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This essay is a very belated response to a " part 1 " published in February 2015. The gist of that essay was a response to a corre...

Monday, February 21, 2011


I know I shouldn't expect Socratic dialogues on THE BEAT, as one never knows when Heidi MacDonald will kill a thread in question, as mentioned before here. Last week, though, I managed to get in a few salient points near the end of this thread, just before Heidi closed it. Hallelujah, etc.

Except that the Mistress of "Stately Beat Manor," as she likes to call it, finished up this semi-coherent discussion of racial politics with the following brickbat directed at moi:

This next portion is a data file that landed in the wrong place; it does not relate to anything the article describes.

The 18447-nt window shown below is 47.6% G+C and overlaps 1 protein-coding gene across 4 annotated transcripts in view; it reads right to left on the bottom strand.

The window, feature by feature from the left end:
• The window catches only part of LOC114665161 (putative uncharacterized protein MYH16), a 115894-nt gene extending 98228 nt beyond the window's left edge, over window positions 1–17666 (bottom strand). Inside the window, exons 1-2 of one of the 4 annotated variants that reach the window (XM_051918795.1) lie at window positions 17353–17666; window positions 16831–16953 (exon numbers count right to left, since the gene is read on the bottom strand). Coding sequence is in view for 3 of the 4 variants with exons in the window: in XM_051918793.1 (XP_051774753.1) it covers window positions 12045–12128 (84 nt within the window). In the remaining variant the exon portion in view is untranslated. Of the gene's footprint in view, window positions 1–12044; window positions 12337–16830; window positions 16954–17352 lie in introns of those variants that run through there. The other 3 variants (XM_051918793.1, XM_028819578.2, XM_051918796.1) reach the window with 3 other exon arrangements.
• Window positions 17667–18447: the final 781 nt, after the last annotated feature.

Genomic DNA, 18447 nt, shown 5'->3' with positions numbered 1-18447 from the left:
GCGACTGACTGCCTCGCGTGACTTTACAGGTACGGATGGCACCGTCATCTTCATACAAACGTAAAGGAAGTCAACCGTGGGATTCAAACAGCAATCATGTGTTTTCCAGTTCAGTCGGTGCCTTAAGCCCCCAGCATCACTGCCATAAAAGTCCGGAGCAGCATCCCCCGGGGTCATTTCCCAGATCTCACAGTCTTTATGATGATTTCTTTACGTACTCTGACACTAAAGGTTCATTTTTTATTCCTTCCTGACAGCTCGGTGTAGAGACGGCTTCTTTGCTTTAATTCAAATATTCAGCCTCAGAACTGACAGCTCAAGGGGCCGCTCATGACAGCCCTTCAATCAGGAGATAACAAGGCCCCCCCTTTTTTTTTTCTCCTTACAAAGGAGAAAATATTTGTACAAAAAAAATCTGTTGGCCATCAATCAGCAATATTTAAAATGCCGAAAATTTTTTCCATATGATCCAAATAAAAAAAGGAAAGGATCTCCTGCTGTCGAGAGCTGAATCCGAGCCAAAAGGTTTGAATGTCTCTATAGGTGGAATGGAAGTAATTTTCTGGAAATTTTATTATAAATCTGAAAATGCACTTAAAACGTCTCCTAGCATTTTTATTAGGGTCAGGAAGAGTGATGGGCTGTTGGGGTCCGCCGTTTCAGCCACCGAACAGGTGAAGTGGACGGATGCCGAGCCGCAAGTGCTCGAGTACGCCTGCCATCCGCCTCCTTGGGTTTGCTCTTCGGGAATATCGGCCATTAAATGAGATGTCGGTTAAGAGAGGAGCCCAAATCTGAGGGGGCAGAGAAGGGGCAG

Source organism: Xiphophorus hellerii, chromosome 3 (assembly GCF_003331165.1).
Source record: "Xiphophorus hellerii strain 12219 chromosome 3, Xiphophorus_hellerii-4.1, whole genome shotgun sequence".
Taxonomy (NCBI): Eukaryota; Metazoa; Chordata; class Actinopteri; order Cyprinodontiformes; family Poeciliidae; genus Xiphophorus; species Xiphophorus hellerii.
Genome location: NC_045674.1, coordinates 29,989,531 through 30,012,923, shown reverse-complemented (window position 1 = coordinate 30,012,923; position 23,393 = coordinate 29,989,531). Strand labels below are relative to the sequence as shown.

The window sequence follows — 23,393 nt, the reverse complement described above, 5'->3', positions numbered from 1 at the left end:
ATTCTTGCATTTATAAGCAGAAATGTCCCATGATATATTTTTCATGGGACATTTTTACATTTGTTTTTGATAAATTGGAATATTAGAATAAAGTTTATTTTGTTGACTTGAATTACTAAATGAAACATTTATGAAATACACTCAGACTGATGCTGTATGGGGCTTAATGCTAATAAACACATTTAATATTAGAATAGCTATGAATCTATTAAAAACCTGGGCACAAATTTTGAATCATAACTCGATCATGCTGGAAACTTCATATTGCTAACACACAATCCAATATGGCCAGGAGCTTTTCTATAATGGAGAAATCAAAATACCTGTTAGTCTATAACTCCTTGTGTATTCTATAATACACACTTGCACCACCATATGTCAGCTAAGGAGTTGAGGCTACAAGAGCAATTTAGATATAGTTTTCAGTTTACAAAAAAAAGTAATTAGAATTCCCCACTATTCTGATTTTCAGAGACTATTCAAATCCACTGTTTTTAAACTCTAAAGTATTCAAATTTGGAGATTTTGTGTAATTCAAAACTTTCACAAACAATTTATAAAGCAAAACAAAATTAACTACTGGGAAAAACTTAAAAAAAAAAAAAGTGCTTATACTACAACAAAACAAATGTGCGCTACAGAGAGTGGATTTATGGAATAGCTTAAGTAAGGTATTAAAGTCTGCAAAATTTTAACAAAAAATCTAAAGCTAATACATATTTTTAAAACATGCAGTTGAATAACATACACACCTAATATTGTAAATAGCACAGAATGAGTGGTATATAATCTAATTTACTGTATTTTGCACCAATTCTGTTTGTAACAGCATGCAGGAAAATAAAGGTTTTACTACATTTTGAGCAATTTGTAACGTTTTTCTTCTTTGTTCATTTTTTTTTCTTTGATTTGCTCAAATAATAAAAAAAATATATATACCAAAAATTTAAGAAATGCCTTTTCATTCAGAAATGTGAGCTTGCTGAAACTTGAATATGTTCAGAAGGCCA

"I think we’ve all said all we have to say on this topic, and I’m not interested in Gene’s continuing investigation into the Oppression of the White Man."

So now, even though the thread is dead, Heidi's sloppy shot obligates me to do a quick post-mortem.

The gist of the thread's debate was twofold: (1) was the "Obama Nation" cartoon by Hudnall and Lash racist, and (2) was Lawrence O'Donnell of MSNBC justified in running an expose of it. Dominantly most responses answered in the negative, which squared them up with Heidi's own take, for the most part. I fell into the majority (for once), as evidenced by my first post on 2-17. However, one Dan Rodriguez and a few others were more vociferous about the cartoon's racist content: